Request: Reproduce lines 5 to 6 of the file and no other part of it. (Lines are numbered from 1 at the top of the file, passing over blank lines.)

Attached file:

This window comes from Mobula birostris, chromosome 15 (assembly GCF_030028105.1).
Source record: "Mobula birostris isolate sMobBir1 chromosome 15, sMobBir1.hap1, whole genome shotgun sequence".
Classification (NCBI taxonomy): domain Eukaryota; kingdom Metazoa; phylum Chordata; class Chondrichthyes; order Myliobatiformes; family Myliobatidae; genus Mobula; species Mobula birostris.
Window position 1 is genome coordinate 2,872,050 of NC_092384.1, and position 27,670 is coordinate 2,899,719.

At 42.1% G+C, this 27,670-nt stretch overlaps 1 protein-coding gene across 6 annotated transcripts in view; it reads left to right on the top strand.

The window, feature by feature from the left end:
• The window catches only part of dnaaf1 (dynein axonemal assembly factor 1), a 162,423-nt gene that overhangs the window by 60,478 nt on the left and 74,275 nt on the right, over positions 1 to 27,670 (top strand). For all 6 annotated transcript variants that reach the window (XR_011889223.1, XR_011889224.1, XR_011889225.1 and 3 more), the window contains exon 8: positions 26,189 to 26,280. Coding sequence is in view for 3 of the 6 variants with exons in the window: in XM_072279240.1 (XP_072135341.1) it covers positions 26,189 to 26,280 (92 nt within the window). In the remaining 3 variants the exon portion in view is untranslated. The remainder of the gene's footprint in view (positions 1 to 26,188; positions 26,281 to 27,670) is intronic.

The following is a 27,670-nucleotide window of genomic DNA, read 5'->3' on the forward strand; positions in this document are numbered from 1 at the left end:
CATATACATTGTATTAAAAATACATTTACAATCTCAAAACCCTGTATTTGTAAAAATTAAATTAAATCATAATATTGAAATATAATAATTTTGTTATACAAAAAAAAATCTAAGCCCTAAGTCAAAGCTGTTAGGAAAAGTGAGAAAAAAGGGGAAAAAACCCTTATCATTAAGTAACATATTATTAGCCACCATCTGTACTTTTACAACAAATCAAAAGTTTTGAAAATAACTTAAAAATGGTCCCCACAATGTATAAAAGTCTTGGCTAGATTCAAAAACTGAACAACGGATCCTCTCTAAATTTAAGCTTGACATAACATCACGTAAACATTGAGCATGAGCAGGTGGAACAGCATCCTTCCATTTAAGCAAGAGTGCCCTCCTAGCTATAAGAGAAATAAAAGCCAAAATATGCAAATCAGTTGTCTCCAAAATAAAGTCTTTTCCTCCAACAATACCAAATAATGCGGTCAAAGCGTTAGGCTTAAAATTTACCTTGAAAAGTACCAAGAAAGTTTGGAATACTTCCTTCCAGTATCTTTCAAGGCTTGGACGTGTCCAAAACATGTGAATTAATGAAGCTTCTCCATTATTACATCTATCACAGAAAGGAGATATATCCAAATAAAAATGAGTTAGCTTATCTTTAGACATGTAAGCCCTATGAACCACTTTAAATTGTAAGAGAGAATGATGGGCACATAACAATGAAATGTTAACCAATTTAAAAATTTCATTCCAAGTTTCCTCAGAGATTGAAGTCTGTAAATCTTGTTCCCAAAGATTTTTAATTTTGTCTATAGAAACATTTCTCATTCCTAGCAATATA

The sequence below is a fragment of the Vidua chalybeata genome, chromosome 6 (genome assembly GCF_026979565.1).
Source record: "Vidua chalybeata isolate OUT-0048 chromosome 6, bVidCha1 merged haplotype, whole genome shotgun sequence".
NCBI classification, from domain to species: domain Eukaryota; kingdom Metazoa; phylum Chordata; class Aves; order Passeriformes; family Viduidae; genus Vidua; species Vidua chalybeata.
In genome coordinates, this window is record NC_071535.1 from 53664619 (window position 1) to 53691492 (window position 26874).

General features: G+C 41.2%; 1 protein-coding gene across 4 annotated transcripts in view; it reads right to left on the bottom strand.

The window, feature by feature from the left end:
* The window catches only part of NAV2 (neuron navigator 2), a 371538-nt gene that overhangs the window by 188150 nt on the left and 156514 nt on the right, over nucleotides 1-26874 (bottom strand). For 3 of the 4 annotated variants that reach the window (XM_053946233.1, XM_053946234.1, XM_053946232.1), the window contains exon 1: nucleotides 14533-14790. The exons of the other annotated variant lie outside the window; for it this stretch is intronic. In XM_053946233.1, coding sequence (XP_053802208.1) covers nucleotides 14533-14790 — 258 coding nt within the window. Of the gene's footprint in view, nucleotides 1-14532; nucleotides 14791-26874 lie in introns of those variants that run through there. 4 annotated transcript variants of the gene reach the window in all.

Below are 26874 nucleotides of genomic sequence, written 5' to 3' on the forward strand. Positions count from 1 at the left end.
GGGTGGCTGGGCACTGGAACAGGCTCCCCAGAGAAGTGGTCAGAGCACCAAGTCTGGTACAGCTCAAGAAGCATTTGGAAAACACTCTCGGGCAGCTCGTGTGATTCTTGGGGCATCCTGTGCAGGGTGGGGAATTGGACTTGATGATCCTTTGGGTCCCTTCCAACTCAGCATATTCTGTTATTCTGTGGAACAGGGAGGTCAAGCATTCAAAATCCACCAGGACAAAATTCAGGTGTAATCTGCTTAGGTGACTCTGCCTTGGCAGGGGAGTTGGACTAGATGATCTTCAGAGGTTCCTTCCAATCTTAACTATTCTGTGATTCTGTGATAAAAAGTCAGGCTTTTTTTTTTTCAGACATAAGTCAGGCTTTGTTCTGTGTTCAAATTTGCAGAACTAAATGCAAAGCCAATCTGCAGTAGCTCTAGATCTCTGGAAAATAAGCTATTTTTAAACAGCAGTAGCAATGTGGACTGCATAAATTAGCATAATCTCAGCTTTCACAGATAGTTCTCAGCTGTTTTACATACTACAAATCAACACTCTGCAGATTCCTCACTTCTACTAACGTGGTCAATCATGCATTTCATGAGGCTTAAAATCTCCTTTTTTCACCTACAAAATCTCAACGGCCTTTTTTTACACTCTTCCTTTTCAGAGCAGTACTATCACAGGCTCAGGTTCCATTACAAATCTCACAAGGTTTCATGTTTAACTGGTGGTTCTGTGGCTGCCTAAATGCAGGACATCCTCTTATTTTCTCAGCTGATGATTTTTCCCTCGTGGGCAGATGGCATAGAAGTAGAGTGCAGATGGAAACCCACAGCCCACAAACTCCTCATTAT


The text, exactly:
At 42.1% G+C, this 27,670-nt stretch overlaps 1 protein-coding gene across 6 annotated transcripts in view; it reads left to right on the top strand.

The window, feature by feature from the left end: